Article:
“What a Waste of Time” — Handling Online Criticism
I was lucky enough to get a generous review on io9.com a few years ago. And in the comments section under the review, the response was overwhelmingly positive. I was being tweeted, and e-mailed and Liked.
It was a really good weekend.
Until I read this.
“I tried giving this comic a read, and it wasn’t funny at all.
What a waste of time.”
My pageviews were astronomical. People were clearly pouring through the archives. And the positive comments were kind to say the least. Obviously, I was doing something right.
But you know which comment stayed with me: “What a waste of time.”
So, how do you process criticism?
This is where I’m supposed to say something wise and relevant and maybe even witty — something that puts a lightbulb over your head… something to either make you see things my way or solidify your opposition. It’s what I do, right?
Well, guess what? I can’t.
Let’s face it. We do what we do because of love — every last one of us. We put a lot of love into our work. We put a lot of ourselves into our work.
And “What a waste of time” feels just like being laughed at when you ask your crush to the prom.
Or… ahem… so I’m told…
We talked about this on Webcomics Weekly a long time ago. I remember Dave Kellett saying that he always tries to consider the motivation for a trollish comment. “A lot of people lead very, very sad lives,” he said. “And, let’s face it, as webcartoonists, we’re living out our dreams.”
Nothing makes a sad, angry person more sad and more angry than seeing a happy person. And it’s only natural to lash out.
“What a waste of time.”
Nope. It still stings.
OK. Try this. Maybe the guy is naturally a jerk. The io9 Web site lets me see all of his recent comments, and it’s clear, the guy has a track record of being That Guy who likes to yell Boo when everyone else is cheering.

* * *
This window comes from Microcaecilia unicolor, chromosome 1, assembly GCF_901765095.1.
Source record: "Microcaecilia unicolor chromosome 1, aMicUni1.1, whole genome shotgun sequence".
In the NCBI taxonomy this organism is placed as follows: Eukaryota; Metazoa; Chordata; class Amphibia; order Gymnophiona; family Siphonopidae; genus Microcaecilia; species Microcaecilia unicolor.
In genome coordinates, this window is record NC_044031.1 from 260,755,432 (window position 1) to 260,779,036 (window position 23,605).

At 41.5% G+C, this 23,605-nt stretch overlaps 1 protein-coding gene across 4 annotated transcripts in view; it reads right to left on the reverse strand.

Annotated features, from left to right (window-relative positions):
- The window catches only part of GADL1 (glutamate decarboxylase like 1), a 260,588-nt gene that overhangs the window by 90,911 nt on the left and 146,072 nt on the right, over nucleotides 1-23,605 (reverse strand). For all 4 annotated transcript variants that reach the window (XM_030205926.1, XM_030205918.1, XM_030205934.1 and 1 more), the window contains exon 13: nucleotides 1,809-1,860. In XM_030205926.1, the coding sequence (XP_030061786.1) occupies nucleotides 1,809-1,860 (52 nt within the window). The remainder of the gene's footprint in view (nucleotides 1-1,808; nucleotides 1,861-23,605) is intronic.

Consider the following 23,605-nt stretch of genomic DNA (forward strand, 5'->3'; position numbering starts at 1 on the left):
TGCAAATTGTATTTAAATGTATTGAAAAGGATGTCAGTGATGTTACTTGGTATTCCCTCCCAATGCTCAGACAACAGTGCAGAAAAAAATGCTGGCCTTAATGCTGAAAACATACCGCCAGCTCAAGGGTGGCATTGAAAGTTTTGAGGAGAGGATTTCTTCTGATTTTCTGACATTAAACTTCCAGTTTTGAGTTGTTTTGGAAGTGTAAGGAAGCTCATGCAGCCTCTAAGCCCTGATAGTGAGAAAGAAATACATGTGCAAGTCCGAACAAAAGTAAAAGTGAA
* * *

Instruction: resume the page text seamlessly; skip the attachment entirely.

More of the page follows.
So, he’s just naturally a crank, right? Can’t take a crank seriously, can you?
“What a waste of time.”
That didn’t help either.
In that same podcast, Scott said that if you automatically discount the mean comments, then you have to automatically discount the praise.
But I really liked the praise. I liked getting Liked.
And if I accept that, I have to accept “What a waste of time.”
It’s time to face facts. This guy just did not like my comic, and there’s nothing I can do about it. It was unreasonable to think that 100% of any audience was going to be completely enthralled by my work, after all, and he was in the percentage that was decidedly un-enthralled.
So then I looked back on what I had been doing since the review was posted.
I was re-assuring myself with Web site stats, re-reading tweets, re-counting Like scores, using my stats to project tomorrow’s figures, re-reading the comments in the io9.com thread, researching the negative poster for insights to why he didn’t like my comic, re-re-reading tweets…
WHAT A WASTE OF TIME!
Because while I was doing all of that, I neglected to update my store to include the newest Evil Inc book! So, when a bunch of those new readers ordered book packages, they ordered four when they could have ordered all five. Some people just ordered Volume 4 when they could have ordered Volume 5 — which I think is the stronger book for a new reader. Updating that storefront would have been — far and away — the better use of my time.
Some people don’t like my strip.
But if I allow myself to pay too much attention to those people, I run a serious risk of not paying enough attention to the people who do.